Assuntos
Infecções por Coronavirus/epidemiologia , Cuidados Críticos/organização & administração , Acesso aos Serviços de Saúde/estatística & dados numéricos , Disparidades em Assistência à Saúde/economia , Unidades de Terapia Intensiva/estatística & dados numéricos , Pandemias/estatística & dados numéricos , Pneumonia Viral/epidemiologia , Infecções por Coronavirus/terapia , Feminino , Necessidades e Demandas de Serviços de Saúde , Número de Leitos em Hospital , Humanos , Renda , Masculino , Pandemias/prevenção & controle , Pneumonia Viral/terapia , Pobreza/estatística & dados numéricos , Estados Unidos , Populações Vulneráveis/estatística & dados numéricos
18.
J Am Med Dir Assoc ; 21(7): 924-927, 2020 Jul.
Artigo em Inglês | MEDLINE | ID: mdl-32674820

RESUMO

OBJECTIVES: In the United States, home health agencies (HHAs) provide essential services for patients recovering from post-acute care and older adults who are aging in place. During the COVID-19 pandemic, HHAs may face additional challenges caring for these vulnerable patients. Our objective was to explore COVID-19 preparedness of US HHAs and compare results by urban/rural location. DESIGN: Cross-sectional study. SETTING/PARTICIPANTS: Using a stratified random sample of 978 HHAs, we conducted a 22-item online survey from April 10 to 17, 2020. METHODS: Summary statistics were computed; open-ended narrative responses were synthesized using qualitative methods. RESULTS: Similar to national data, most responding HHAs (n = 121, 12% response rate) were for-profit and located in the South. Most HHAs had infectious disease outbreaks included in their emergency preparedness plan (76%), a staff member in charge of outbreak/disaster preparedness (84%), and had provided their staff with COVID-19 education and training (97%). More urban HHAs had cared for confirmed and recovered COVID-19 patients than rural HHAs, but urban HHAs had less capacity to test for COVID-19 than rural HHAs (9% vs 21%). Most (69%) experienced patient census declines and had a current and/or anticipated supply shortage. Rural agencies were affected less than urban agencies. HHAs have already rationed (69%) or implemented extended use (55%) or limited reuse (61%) of personal protective equipment (PPE). Many HHAs reported accessing supplemental PPE from state/local resources, donations, and do-it-yourself efforts; more rural HHAs had accessed these additional resources compared with urban HHAs. CONCLUSIONS/IMPLICATIONS: This survey reveals challenges that HHAs are having in responding to the COVID-19 pandemic, particularly among urban agencies. Of greatest concern are the declines in patient census, which drastically affect agency revenue, and the shortages of PPE and disinfectants. Without proper protection, HHA clinicians are at risk of self-exposure and viral transmission to patients and vulnerable family members.


Assuntos
Defesa Civil/organização & administração , Infecções por Coronavirus/prevenção & controle , Surtos de Doenças/prevenção & controle , Agências de Assistência Domiciliar/organização & administração , Avaliação de Resultados em Cuidados de Saúde , Pandemias/prevenção & controle , Pneumonia Viral/prevenção & controle , Idoso , Idoso de 80 Anos ou mais , Infecções por Coronavirus/epidemiologia , Estudos Transversais , Feminino , Humanos , Controle de Infecções , Masculino , Pandemias/estatística & dados numéricos , Equipamento de Proteção Individual/estatística & dados numéricos , Pneumonia Viral/epidemiologia , Medição de Risco , População Rural , Estados Unidos , População Urbana , Populações Vulneráveis/estatística & dados numéricos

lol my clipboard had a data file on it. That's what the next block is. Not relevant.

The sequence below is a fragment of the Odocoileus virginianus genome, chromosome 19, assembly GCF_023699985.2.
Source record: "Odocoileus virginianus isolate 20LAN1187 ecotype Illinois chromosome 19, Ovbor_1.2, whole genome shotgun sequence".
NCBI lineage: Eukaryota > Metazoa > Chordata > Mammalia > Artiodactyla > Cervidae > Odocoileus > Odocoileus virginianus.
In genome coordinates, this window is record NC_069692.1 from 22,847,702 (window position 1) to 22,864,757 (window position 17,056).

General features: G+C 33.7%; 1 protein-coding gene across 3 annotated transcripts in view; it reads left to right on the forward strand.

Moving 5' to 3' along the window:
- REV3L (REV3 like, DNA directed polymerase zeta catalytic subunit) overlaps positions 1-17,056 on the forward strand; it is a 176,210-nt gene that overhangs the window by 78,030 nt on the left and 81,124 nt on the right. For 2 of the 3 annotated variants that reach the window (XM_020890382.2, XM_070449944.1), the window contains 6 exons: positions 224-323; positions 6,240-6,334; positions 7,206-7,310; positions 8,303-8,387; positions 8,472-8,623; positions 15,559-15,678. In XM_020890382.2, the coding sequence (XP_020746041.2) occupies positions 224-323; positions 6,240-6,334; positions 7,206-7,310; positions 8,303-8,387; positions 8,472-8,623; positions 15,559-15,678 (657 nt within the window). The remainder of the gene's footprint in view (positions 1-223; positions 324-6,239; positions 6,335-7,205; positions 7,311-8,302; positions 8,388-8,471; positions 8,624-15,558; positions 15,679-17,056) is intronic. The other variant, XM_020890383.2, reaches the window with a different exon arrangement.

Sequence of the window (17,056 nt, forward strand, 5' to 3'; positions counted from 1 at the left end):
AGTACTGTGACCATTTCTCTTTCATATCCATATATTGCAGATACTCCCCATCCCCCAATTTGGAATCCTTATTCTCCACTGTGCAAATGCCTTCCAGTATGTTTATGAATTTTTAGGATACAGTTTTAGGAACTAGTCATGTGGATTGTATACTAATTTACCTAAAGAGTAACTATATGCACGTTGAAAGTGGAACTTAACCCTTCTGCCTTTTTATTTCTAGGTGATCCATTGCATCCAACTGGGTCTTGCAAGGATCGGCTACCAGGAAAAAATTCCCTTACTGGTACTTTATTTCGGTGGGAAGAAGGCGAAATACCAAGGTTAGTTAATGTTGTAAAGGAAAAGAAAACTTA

20.
Clin Med (Lond) ; 20(5): e148-e153, 2020 09.
Artigo em Inglês | MEDLINE | ID: mdl-32709637

RESUMO

BACKGROUND: This retrospective cohort study aims to define the clinical findings and outcomes of every patient admitted to a district general hospital in Surrey with COVID-19 in March 2020, providing a snapshot of the first wave of infection in the UK. This study is the first detailed insight into the impact of frailty markers on patient outcomes and provides the infection rate among healthcare workers. METHODS: Data were obtained from medical records. Outcome measures were level of oxygen therapy, discharge and death. Patients were followed up until 21 April 2020. RESULTS: 108 patients were included. 34 (31%) died in hospital or were discharged for palliative care. 43% of patients aged over 65 died. The commonest comorbidities were hypertension (49; 45%) and diabetes (25; 23%). Patients who died were older (mean difference ±SEM, 13.76±3.12 years; p<0.0001) with a higher NEWS2 score (median 6, IQR 2.5-7.5 vs median 2, IQR 2-6) and worse renal function (median differences: urea 2.7 mmol/L, p<0.01; creatinine 4 µmol/L, p<0.05; eGFR 14 mL/min, p<0.05) on admission compared with survivors. Frailty markers were identified as risk factors for death. Clinical Frailty Scale (CFS) was higher in patients over 65 who died than in survivors (median 5, IQR 4-6 vs 3.5, IQR 2-5; p<0.01). Troponin and creatine kinase levels were higher in patients who died than in those who recovered (p<0.0001). Lymphopenia was common (median 0.8, IQR 0.6-1.2; p<0.005). Every patient with heart failure died (8). 26 (24%) were treated with continuous positive airway pressure (CPAP; median 3 days, IQR 2-7.3) and 9 (8%) were intubated (median 14 days, IQR 7-21). All patients who died after discharge (4; 6%) were care home residents. 276 of 699 hospital staff tested were positive for COVID-19. CONCLUSIONS: This study identifies older patients with frailty as being particularly vulnerable and reinforces government policy to protect this group at all costs.


Assuntos
Comorbidade , Infecções por Coronavirus/epidemiologia , Infecções por Coronavirus/terapia , Infecção Hospitalar/prevenção & controle , Surtos de Doenças/estatística & dados numéricos , Fragilidade/mortalidade , Pneumonia Viral/epidemiologia , Pneumonia Viral/terapia , Idoso , Estudos de Coortes , Terapia Combinada , Feminino , Fragilidade/fisiopatologia , Mortalidade Hospitalar/tendências , Hospitalização/estatística & dados numéricos , Hospitais de Distrito/organização & administração , Hospitais Gerais/organização & administração , Humanos , Masculino , Pessoa de Meia-Idade , Avaliação de Resultados em Cuidados de Saúde , Pandemias , Estudos Retrospectivos , Medição de Risco , Reino Unido , Populações Vulneráveis/estatística & dados numéricos